Page:Wittengenstein - Tractatus Logico-Philosophicus, 1922.djvu/111

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5.121 The truth-grounds of q are contained in those of p; p follows from q.

5.122 If p follows from q, the sense of "p" is contained in that of "q".

5.123 If a god creates a world in which certain propositions are true, he creates thereby also a world in which all propositions consequent on them are true. And similarly he could not create a world in which the proposition "p" is true without creating all its objects.

5.124 A proposition asserts every proposition which follows from it.

5.1241 "p.q" is one of the propositions which assert "p" and at the same time one of the propositions which assert "q".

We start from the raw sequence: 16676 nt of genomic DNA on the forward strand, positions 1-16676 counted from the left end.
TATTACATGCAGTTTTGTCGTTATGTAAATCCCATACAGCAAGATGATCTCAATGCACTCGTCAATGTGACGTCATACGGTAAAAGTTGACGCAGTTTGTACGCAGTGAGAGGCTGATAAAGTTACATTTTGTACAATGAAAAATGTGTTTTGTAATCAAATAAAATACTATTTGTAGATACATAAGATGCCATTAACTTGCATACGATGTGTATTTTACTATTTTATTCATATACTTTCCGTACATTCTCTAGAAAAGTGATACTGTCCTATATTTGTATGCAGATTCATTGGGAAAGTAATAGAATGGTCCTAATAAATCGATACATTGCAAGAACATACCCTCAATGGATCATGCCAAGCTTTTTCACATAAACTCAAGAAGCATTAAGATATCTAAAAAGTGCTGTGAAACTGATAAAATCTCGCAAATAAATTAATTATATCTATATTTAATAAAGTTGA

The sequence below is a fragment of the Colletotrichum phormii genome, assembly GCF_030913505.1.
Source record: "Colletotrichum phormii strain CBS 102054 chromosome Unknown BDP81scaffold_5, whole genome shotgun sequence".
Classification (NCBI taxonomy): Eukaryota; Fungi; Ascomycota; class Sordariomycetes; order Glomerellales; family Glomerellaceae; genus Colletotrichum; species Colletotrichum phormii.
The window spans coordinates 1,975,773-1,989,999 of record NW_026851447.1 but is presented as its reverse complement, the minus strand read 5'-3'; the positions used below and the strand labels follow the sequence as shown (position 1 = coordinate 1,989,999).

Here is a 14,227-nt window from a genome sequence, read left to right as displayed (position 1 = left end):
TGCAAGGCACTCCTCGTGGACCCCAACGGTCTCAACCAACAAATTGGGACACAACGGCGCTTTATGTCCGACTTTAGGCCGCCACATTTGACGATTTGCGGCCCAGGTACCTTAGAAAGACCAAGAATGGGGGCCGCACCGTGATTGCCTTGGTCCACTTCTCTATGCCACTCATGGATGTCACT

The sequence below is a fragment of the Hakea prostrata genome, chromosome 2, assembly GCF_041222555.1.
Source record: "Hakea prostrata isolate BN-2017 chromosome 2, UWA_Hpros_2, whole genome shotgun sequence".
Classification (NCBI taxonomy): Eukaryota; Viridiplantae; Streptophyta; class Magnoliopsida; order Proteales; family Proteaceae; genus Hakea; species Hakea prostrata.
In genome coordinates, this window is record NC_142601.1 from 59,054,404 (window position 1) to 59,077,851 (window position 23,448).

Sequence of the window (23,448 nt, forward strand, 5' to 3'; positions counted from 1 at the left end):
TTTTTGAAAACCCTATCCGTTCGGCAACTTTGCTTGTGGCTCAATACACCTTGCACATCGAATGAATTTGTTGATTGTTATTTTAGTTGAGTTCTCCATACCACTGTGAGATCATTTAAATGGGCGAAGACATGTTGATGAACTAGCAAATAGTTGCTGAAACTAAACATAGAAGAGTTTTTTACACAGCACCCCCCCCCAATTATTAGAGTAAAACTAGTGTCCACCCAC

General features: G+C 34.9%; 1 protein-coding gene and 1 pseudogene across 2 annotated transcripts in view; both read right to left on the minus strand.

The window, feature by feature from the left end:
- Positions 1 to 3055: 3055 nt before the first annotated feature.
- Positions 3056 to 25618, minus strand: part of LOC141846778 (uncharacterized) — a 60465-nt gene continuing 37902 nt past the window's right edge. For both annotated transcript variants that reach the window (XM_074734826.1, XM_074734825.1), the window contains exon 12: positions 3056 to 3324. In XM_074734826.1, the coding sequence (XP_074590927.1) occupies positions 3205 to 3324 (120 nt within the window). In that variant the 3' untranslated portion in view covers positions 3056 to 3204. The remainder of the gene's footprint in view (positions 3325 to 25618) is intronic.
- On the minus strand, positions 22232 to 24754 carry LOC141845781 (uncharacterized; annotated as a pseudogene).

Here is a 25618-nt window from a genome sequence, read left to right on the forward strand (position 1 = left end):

Two propositions are opposed to one another if there is no significant proposition which asserts them both.

Every proposition which contradicts another, denies it.

5.13 That the truth of one proposition follows from the truth of other propositions, we perceive from the structure of the propositions.

5.131 If the truth of one proposition follows from the truth of others, this expresses itself in relations in which the forms of these propositions stand to one another, and we do not need to put them in these relations first by connecting them with one another in a proposition; for these relations are internal, and exist as soon as, and by the very fact that, the propositions exist.

5.1311 When we conclude from pvq and ~p to q the relation between the forms of the propositions "pvq" and "~p" is here concealed by the method of symbolizing. But if we write, e.g. instead of "pvq" "p|q .|. p|q" and instead of "~p" "p|p" (p|q = neither p nor q), then the inner connexion becomes obvious.